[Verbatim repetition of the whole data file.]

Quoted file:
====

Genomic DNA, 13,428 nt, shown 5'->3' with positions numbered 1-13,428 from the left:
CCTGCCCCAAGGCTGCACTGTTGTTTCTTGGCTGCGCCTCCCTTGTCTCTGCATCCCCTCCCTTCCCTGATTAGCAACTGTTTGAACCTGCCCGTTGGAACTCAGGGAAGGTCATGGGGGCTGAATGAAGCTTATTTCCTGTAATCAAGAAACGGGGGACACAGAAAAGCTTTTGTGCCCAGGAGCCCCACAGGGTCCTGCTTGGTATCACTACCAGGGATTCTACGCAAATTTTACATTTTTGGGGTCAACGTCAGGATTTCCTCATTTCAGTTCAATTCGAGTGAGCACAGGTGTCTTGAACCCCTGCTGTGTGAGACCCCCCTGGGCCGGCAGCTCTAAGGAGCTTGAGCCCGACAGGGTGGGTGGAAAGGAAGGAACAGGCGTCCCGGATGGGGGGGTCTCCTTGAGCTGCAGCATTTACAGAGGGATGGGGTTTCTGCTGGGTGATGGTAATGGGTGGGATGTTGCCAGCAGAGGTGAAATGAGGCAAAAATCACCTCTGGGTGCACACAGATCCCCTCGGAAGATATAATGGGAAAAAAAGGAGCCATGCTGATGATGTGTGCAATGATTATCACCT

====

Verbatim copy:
Genomic DNA, 13,428 nt, shown 5'->3' with positions numbered 1-13,428 from the left:
CCTGCCCCAAGGCTGCACTGTTGTTTCTTGGCTGCGCCTCCCTTGTCTCTGCATCCCCTCCCTTCCCTGATTAGCAACTGTTTGAACCTGCCCGTTGGAACTCAGGGAAGGTCATGGGGGCTGAATGAAGCTTATTTCCTGTAATCAAGAAACGGGGGACACAGAAAAGCTTTTGTGCCCAGGAGCCCCACAGGGTCCTGCTTGGTATCACTACCAGGGATTCTACGCAAATTTTACATTTTTGGGGTCAACGTCAGGATTTCCTCATTTCAGTTCAATTCGAGTGAGCACAGGTGTCTTGAACCCCTGCTGTGTGAGACCCCCCTGGGCCGGCAGCTCTAAGGAGCTTGAGCCCGACAGGGTGGGTGGAAAGGAAGGAACAGGCGTCCCGGATGGGGGGGTCTCCTTGAGCTGCAGCATTTACAGAGGGATGGGGTTTCTGCTGGGTGATGGTAATGGGTGGGATGTTGCCAGCAGAGGTGAAATGAGGCAAAAATCACCTCTGGGTGCACACAGATCCCCTCGGAAGATATAATGGGAAAAAAAGGAGCCATGCTGATGATGTGTGCAATGATTATCACCT